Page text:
NEWS
May 30, 2015 | By Kristen A. Graham, Inquirer Staff Writer
In the face of steep funding cuts, the city school system is now spending less to educate each student than it had since 2008, and benefits are costing nearly $8,000 more per teacher than they did three years ago. Mix lower revenues with rising fixed costs and the result is fewer dollars spent in Philadelphia School District classrooms, an outside analysis of district finances released Thursday found. Chief financial officer Matthew Stanski said the analysis underscored the points officials were trying to make this week to a skeptical, frustrated City Council: They keep coming back for more money year after year because the money they receive isn't enough to cover their fixed costs.
NEWS
May 29, 2015 | BY SOLOMON LEACH, Daily News Staff Writer leachs@phillynews.com, 215-854-5903
WHILE NEWS headlines and lawmakers often focus on all that's wrong with the Philadelphia School District, Christine Carlson came before City Council with a different message yesterday: There is plenty going right. Carlson was among more than a dozen parents, educators and school advocates who urged Council to approve $105 million in new, recurring funding for the city's cash-strapped public schools, a topic that has resonated with voters in the last two citywide elections. "Much of the talk [Tuesday]
NEWS
May 29, 2015 | By Tricia L. Nadolny, Inquirer Staff Writer
One day after a heated hearing between City Council and School District officials, on Wednesday, parents, teachers, and advocates had their turn and delivered a straightforward message to Council: We need more funding. "I will stand with City Council and ask those tough questions of the district about what they're planning to do with our money," said Susan Gobreski, executive director of the nonprofit Education Voters Pennsylvania. But "I am here to say to City Council: Please let's pay that bill that we've been sent.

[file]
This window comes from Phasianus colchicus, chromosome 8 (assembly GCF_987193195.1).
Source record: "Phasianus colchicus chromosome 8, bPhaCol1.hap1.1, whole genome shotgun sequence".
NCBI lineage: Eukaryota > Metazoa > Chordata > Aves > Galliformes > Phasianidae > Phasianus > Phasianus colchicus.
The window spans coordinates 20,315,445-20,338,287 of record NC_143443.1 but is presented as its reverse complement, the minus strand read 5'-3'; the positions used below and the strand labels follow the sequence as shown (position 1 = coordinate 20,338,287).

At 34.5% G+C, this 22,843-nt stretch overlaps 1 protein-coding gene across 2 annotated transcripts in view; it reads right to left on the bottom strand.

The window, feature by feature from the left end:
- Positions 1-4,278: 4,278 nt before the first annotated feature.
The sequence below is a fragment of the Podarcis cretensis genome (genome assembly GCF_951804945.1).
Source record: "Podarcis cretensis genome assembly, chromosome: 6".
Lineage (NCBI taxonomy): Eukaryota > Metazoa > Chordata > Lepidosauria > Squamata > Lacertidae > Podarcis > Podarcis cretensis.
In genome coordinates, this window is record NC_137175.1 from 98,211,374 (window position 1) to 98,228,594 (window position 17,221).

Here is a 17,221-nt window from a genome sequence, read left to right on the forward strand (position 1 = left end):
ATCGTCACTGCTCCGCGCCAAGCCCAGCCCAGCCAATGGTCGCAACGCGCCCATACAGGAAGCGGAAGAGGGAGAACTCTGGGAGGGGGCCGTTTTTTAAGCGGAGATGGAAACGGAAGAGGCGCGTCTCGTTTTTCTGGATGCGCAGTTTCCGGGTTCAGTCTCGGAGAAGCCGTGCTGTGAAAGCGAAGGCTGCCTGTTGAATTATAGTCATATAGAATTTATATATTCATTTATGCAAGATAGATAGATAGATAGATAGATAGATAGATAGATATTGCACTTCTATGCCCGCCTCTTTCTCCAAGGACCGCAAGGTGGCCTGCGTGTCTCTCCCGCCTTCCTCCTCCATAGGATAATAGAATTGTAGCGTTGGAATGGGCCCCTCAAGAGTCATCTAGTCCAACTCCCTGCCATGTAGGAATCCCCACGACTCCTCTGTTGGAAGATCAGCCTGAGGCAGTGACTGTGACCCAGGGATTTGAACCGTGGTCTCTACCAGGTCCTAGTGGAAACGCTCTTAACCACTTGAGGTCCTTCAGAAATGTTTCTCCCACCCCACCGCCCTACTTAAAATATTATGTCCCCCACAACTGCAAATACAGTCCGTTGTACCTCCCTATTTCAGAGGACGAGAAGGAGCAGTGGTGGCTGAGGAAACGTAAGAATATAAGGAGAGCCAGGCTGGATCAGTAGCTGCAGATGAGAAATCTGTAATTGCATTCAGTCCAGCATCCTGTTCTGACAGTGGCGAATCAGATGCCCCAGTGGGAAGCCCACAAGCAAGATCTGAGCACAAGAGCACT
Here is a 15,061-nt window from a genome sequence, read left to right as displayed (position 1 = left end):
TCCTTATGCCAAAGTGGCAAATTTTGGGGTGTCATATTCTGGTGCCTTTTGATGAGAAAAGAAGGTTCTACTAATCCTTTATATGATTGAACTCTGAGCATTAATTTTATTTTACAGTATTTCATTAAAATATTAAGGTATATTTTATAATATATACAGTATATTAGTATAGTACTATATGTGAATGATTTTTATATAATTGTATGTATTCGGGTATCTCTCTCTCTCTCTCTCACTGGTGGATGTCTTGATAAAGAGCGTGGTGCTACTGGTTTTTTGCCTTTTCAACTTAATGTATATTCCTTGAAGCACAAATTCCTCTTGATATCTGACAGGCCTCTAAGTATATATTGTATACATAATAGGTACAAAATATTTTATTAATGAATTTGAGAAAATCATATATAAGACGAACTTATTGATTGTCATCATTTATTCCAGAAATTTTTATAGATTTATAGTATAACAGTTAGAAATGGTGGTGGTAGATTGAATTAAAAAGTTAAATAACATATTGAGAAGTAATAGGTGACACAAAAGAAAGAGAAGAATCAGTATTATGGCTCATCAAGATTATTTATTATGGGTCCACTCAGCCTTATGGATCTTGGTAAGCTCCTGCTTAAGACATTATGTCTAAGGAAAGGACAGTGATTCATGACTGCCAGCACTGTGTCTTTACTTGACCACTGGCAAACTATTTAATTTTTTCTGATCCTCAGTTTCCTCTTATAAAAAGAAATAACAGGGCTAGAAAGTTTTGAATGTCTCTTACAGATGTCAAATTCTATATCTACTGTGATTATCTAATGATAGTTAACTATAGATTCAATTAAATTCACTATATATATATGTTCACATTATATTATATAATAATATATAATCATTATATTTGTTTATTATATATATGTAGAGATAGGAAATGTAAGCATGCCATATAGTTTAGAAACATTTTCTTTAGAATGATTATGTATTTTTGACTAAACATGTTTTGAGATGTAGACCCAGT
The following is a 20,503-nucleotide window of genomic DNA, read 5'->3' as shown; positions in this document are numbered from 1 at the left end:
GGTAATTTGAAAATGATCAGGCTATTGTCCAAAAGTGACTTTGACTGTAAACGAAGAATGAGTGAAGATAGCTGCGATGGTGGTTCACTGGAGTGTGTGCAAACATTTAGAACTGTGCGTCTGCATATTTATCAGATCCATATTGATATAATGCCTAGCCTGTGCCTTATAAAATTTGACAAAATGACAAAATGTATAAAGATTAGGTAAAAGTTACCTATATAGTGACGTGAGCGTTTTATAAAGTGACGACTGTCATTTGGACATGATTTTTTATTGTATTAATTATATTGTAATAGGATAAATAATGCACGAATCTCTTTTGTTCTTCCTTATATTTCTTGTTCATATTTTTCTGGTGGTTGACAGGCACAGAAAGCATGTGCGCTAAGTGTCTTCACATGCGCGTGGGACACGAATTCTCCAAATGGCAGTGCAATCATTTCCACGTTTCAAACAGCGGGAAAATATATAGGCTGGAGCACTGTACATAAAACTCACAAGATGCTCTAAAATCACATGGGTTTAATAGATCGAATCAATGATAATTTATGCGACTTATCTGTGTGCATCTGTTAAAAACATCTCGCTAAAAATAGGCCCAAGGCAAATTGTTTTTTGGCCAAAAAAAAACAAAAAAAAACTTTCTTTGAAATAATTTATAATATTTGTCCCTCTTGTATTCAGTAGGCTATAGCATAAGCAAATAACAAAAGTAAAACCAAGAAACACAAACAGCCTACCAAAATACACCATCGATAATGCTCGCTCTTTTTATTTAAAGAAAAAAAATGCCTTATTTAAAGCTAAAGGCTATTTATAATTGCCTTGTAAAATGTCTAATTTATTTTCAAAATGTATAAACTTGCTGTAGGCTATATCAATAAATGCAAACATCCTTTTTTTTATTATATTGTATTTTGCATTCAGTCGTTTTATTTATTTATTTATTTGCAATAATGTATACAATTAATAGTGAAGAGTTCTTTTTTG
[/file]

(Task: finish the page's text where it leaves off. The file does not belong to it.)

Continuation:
NEWS
May 28, 2015
WE KNEW we were being naïve when we imagined that City Council would come back from the last week's campaigning and roll up its sleeves to address the hard issues of school funding in Philadelphia. Any one of the issues would have been fine: how to come up with the $105 million the district requested of the city, how to fill the $85 million deficit, the erosion of essentials like school nurses and books, or maybe the discouraging disparity - 33 percent, according to a recent study - between funding for rich districts vs. poor ones like ours.
NEWS
May 27, 2015 | Inquirer Editorial Board
It would be a shame if the gains Philadelphia has made in lowering its dropout rate and increasing the number of students who graduate from high school were dealt a setback by inadequate school funding. A report released last week showed that since 2006, the share of ninth graders graduating from Philadelphia high schools in four years has risen from 52 percent to 65 percent. Meanwhile, the dropout rate fell from 29 percent for the 2003-04 freshman class to 25 percent for the 2008-09 freshmen.